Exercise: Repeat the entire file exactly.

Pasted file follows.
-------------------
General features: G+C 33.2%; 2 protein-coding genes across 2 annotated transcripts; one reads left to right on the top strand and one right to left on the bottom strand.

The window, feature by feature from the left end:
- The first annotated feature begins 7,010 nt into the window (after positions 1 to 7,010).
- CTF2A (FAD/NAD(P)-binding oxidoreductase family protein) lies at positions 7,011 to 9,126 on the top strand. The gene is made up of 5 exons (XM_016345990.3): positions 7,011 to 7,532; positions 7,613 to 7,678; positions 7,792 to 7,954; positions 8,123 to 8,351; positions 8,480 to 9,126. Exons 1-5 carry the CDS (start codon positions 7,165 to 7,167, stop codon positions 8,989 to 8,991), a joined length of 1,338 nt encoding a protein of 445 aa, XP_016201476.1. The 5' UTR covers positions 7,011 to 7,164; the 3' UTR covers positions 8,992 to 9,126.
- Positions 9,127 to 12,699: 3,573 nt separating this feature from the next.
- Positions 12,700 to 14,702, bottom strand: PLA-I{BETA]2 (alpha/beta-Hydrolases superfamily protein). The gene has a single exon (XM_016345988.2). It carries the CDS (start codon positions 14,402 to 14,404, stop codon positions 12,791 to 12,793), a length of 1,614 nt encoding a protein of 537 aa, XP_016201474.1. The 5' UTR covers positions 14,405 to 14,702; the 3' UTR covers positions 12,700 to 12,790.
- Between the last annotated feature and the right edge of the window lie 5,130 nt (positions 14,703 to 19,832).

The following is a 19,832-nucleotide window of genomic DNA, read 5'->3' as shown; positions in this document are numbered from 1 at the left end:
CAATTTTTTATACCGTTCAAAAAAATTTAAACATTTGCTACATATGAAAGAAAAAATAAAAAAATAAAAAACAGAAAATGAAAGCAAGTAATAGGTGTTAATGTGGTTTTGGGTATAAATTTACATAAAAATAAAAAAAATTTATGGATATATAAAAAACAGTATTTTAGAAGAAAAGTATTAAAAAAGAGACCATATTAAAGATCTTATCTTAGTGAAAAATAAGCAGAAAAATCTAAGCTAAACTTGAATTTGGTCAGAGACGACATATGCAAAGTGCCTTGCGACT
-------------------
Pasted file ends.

General features: G+C 33.2%; 2 protein-coding genes across 2 annotated transcripts; one reads left to right on the top strand and one right to left on the bottom strand.

The window, feature by feature from the left end:
- The first annotated feature begins 7,010 nt into the window (after positions 1 to 7,010).
- CTF2A (FAD/NAD(P)-binding oxidoreductase family protein) lies at positions 7,011 to 9,126 on the top strand. The gene is made up of 5 exons (XM_016345990.3): positions 7,011 to 7,532; positions 7,613 to 7,678; positions 7,792 to 7,954; positions 8,123 to 8,351; positions 8,480 to 9,126. Exons 1-5 carry the CDS (start codon positions 7,165 to 7,167, stop codon positions 8,989 to 8,991), a joined length of 1,338 nt encoding a protein of 445 aa, XP_016201476.1. The 5' UTR covers positions 7,011 to 7,164; the 3' UTR covers positions 8,992 to 9,126.
- Positions 9,127 to 12,699: 3,573 nt separating this feature from the next.
- Positions 12,700 to 14,702, bottom strand: PLA-I{BETA]2 (alpha/beta-Hydrolases superfamily protein). The gene has a single exon (XM_016345988.2). It carries the CDS (start codon positions 14,402 to 14,404, stop codon positions 12,791 to 12,793), a length of 1,614 nt encoding a protein of 537 aa, XP_016201474.1. The 5' UTR covers positions 14,405 to 14,702; the 3' UTR covers positions 12,700 to 12,790.
- Between the last annotated feature and the right edge of the window lie 5,130 nt (positions 14,703 to 19,832).

The following is a 19,832-nucleotide window of genomic DNA, read 5'->3' as shown; positions in this document are numbered from 1 at the left end:
CAATTTTTTATACCGTTCAAAAAAATTTAAACATTTGCTACATATGAAAGAAAAAATAAAAAAATAAAAAACAGAAAATGAAAGCAAGTAATAGGTGTTAATGTGGTTTTGGGTATAAATTTACATAAAAATAAAAAAAATTTATGGATATATAAAAAACAGTATTTTAGAAGAAAAGTATTAAAAAAGAGACCATATTAAAGATCTTATCTTAGTGAAAAATAAGCAGAAAAATCTAAGCTAAACTTGAATTTGGTCAGAGACGACATATGCAAAGTGCCTTGCGACT